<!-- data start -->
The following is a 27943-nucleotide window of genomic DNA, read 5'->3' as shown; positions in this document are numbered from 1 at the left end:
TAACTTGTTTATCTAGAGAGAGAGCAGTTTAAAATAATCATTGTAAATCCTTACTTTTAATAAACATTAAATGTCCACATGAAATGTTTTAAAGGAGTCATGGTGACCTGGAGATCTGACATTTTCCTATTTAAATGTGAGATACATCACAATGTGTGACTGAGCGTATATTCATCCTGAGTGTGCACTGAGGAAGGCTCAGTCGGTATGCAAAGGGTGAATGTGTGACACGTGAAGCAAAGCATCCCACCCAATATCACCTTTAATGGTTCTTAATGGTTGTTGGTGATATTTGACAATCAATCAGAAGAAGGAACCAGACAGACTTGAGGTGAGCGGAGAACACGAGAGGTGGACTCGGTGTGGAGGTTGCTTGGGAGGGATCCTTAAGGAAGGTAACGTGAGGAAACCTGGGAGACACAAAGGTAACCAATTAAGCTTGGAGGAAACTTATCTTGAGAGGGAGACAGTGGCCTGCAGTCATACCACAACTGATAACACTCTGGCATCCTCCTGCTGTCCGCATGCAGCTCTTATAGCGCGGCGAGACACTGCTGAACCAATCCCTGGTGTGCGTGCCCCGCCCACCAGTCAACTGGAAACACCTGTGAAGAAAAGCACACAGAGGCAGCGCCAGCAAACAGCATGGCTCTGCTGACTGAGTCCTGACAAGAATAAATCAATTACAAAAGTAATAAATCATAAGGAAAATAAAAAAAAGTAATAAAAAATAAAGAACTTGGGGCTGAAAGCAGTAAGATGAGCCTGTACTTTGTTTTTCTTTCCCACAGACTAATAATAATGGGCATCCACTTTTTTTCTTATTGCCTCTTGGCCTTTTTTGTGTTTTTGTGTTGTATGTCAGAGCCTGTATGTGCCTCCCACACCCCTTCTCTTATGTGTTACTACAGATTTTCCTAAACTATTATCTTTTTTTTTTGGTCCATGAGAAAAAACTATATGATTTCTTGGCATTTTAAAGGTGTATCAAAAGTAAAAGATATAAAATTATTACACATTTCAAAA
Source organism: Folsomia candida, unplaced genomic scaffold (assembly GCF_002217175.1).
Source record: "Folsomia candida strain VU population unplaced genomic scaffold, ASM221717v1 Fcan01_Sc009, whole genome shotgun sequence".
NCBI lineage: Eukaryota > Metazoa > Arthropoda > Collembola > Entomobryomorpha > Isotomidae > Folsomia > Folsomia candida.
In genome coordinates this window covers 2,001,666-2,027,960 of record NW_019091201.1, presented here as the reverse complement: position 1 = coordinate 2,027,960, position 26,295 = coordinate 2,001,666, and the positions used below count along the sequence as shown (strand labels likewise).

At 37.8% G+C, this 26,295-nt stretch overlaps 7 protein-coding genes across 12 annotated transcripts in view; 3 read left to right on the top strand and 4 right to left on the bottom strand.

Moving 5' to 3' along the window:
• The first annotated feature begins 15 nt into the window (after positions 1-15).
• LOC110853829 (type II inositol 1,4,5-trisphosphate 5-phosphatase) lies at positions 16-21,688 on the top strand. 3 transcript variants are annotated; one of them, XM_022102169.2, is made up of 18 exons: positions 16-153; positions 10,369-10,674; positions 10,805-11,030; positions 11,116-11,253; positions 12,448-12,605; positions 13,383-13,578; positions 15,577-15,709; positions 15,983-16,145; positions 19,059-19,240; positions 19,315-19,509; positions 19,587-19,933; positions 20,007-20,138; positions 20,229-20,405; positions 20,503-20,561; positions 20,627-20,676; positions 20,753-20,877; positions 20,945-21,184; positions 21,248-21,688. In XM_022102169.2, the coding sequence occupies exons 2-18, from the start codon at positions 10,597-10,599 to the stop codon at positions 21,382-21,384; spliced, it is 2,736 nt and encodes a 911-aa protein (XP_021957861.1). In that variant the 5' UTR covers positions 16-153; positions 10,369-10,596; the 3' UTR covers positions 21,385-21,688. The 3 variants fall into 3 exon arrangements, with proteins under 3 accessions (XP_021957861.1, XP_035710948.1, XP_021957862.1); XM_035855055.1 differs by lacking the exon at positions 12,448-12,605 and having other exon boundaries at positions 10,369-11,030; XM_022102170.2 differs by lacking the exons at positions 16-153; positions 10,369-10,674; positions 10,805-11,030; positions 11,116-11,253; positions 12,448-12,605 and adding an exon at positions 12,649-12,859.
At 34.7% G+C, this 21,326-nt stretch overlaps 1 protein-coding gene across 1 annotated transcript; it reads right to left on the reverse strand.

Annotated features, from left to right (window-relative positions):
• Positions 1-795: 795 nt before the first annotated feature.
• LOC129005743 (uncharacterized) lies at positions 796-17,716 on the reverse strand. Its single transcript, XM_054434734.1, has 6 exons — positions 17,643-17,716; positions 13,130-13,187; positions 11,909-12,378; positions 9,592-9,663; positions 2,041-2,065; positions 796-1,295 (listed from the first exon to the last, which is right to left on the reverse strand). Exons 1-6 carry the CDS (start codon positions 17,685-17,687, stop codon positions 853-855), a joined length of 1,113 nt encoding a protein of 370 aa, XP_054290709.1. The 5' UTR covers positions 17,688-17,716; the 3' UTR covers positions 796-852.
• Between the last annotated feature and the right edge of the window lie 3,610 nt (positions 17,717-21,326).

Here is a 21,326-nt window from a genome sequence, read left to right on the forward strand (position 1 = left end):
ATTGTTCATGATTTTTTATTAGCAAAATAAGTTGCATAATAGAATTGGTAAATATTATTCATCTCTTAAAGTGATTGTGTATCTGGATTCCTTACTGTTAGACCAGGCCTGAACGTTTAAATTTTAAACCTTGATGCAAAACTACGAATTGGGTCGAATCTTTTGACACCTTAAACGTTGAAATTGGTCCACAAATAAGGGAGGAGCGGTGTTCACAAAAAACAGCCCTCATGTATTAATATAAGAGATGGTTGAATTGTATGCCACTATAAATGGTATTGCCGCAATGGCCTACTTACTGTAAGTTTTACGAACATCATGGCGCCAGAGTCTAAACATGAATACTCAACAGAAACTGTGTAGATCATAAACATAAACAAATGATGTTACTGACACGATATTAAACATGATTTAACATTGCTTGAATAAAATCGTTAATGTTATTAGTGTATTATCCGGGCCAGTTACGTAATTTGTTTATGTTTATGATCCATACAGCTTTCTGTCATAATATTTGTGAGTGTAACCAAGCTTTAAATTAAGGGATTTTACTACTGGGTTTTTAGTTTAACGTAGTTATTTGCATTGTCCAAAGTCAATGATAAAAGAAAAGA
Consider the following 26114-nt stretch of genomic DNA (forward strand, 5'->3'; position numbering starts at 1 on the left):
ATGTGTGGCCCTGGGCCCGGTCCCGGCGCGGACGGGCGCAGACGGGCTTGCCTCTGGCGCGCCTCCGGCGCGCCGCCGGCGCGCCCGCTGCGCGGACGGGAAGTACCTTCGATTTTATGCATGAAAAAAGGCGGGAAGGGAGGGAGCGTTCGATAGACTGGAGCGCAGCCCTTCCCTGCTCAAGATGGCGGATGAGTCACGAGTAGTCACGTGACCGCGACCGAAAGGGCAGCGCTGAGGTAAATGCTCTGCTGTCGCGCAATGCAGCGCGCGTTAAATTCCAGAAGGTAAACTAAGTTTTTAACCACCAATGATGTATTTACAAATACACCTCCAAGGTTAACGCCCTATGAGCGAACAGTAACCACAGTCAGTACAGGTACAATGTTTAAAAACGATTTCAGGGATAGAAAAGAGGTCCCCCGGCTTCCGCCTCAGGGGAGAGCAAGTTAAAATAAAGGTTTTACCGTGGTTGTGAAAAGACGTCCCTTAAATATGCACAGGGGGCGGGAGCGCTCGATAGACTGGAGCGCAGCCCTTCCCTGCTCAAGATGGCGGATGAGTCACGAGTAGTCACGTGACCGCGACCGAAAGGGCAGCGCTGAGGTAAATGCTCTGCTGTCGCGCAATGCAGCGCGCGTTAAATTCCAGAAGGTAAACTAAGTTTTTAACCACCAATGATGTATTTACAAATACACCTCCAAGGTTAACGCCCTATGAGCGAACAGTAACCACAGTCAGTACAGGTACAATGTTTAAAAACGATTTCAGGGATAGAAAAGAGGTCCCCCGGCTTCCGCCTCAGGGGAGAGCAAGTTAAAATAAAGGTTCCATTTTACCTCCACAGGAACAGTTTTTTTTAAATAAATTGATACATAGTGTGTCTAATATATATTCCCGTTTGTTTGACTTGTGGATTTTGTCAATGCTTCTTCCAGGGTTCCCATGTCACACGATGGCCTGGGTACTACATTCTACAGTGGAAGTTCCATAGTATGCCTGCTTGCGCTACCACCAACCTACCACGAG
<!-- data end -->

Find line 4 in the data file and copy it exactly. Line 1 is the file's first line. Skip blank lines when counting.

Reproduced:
Source record: "Folsomia candida strain VU population unplaced genomic scaffold, ASM221717v1 Fcan01_Sc009, whole genome shotgun sequence".